"I gave up the ghost, and told him to go ahead. There were about twelve surgeons to witness the operation. All my shoulder bone and a portion of my upper arm have been taken away. I nearly died. My breath ceased, heart ceased to beat, pulse stopped. However, I got through. I am not yet out of danger from the operation, but a worse disease has set in. I have got tetanus, or lock-jaw. There is a chance of my getting out of it, that's all. In case I don't, good-by, old fellow, with all my love! I don' t want to make any legal document, but I desire that you and Frank Wood should be my literary executors, because after I'm dead I may turn out a bigger man than when living. I'd write more if I could, but I'm very weak. Write to me. I may be alive. Also get Wood to write."

Three of his friends started on the instant. The trains failed to connect at Baltimore. They telegraphed, and received the reply, "O'Brien is very low. He is glad you are coming." They hurried on as soon as possible; but arrived too late. On Sunday morning, the 6th of April, O'Brien seemed a little better, and sat up for a time on the side of his bed. A little nutriment was administered through a syringe. The Doctor asked if he would take a glass of sherry. He said Yes. While slowly sipping it, he turned pale and fell back. Cologne was dashed in his face. But it was too late. His features were set in death. "So died," writes his friend Wood, "at the threshold of a grand career, a great Poet and a brave Soldier—a man of such a kindly and charming nature that he was beloved even by his enemies."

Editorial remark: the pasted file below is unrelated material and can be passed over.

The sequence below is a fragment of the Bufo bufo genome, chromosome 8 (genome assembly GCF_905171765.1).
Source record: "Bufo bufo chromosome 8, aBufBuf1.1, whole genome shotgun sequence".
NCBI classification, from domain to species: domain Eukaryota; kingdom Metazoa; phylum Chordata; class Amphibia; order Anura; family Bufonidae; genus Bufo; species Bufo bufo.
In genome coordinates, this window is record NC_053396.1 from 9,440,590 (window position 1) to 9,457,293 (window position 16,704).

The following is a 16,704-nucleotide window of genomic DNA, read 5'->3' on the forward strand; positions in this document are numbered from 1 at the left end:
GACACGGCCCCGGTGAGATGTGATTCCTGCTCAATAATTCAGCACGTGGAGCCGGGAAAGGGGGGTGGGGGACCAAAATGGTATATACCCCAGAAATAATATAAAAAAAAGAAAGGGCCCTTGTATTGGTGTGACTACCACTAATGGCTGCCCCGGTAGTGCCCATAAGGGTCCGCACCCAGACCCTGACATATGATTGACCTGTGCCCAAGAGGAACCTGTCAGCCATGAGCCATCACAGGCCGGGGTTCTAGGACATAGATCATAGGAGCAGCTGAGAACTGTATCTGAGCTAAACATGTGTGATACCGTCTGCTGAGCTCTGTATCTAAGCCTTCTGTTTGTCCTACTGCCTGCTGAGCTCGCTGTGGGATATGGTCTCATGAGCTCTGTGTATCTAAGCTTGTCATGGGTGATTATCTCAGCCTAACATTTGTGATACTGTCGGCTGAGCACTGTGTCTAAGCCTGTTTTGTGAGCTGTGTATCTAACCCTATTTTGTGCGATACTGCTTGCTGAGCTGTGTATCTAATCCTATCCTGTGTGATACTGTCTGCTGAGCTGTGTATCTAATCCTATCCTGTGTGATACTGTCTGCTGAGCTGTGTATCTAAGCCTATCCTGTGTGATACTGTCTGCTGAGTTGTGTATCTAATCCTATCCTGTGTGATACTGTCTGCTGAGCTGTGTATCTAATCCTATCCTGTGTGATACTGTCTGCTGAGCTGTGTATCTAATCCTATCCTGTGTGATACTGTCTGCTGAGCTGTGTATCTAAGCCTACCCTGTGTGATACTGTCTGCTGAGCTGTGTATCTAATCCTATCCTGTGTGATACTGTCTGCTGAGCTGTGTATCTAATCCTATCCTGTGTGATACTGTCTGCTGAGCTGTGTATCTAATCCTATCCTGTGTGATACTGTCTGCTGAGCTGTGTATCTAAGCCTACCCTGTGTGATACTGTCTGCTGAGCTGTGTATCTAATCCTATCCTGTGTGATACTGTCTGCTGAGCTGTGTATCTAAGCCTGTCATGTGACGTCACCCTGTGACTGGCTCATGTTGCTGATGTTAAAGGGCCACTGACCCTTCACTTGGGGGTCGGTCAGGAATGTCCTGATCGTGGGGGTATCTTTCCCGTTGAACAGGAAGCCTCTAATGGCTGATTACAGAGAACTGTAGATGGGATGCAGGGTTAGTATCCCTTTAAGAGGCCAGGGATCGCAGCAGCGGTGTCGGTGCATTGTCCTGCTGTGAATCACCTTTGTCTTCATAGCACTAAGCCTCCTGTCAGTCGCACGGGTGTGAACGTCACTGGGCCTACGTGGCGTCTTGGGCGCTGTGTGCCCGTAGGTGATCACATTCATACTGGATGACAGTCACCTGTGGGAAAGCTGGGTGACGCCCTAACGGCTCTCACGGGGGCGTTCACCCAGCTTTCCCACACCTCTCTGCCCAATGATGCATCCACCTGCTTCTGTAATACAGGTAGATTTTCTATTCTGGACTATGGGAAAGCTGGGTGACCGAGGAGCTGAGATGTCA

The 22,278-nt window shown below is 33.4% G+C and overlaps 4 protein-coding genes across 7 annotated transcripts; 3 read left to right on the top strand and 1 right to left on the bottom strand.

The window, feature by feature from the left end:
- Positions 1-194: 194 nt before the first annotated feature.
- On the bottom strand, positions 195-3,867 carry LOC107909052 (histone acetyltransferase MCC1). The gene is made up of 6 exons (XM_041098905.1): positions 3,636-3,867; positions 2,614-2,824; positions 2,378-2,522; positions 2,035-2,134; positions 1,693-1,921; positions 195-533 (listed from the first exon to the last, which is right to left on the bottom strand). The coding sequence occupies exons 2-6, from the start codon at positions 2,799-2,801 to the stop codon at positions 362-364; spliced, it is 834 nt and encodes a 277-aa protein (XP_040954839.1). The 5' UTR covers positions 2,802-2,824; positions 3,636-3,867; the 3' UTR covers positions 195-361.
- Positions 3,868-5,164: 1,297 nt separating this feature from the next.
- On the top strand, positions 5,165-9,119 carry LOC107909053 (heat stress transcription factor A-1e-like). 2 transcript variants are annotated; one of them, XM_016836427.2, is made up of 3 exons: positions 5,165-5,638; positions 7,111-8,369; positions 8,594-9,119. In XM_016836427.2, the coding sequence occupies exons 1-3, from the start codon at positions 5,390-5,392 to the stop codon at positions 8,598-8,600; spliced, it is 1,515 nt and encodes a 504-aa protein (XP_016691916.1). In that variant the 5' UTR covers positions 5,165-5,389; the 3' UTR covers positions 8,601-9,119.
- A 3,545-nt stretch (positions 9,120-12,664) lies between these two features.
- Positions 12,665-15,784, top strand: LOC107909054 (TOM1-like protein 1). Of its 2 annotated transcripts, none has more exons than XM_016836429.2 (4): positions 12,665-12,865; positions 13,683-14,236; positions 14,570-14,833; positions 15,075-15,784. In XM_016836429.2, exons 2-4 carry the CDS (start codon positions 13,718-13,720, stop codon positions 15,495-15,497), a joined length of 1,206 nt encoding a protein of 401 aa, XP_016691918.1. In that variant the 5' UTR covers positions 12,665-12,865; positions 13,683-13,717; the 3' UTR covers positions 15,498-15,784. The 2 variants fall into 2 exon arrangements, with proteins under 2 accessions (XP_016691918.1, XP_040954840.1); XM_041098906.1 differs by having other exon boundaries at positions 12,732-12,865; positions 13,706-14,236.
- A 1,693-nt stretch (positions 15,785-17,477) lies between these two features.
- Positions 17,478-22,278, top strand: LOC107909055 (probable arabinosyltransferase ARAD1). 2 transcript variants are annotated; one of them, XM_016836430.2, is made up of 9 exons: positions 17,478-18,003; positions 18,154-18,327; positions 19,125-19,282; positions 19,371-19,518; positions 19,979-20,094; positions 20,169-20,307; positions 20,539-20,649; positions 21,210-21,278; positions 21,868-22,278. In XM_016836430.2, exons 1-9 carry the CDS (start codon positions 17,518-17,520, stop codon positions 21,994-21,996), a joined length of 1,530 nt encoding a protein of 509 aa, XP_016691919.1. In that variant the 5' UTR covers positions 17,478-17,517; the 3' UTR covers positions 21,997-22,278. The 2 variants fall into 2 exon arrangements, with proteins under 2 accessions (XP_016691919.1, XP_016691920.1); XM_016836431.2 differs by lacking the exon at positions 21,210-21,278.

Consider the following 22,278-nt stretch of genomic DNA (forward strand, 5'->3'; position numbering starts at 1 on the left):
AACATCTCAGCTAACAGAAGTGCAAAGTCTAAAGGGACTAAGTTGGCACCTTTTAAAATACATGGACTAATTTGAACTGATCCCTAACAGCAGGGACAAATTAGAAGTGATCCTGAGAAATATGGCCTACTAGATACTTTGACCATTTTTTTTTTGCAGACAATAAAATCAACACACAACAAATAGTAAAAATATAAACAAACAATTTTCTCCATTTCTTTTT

THE "NAUGATUCK."

THIS unique little vessel was built at Hoboken by Mr. Stevens, and embodies some of the principles on which his larger battery is built. Just previous to her departure for Fortress Monroe we dispatched an artist to make the sketch which is given on page 262. He makes the following report in regard to her dimensions, build, etc.: Length over all, 101 feet; breadth, including bulwarks, 22 feet; depth of hold, 9 feet. She is constructed in four compartments of about equal size, those at the bow and stern being intended for water, and the midship sections being occupied by the crew's quarters and engine-room. Beneath the deck is another compartment, running the whole length of the vessel, also intended to be filled with water when the vessel is fighting trim. When this compartment is empty the vessel draws about 4 1/2 feet of wafer, and when filled—which is done through valves connecting with the larger compartments—she draws within a few inches of 9 feet. Around the vessel bulwarks are constructed of white cedar, 4 1/2 feet in depth, 20 inches thick, and extending 18 inches above the deck. The object of this is to afford buoyancy and protection. Her armament consists of one 100-pounder rifled gun and two 12-pound howitzers. The former is so placed as to point forward, and space in the bow is made to open, through which the fire is delivered, and the opening is at once closed. The gun is loaded on Stevens's principle of lowering the muzzle beneath the deck and loading from below.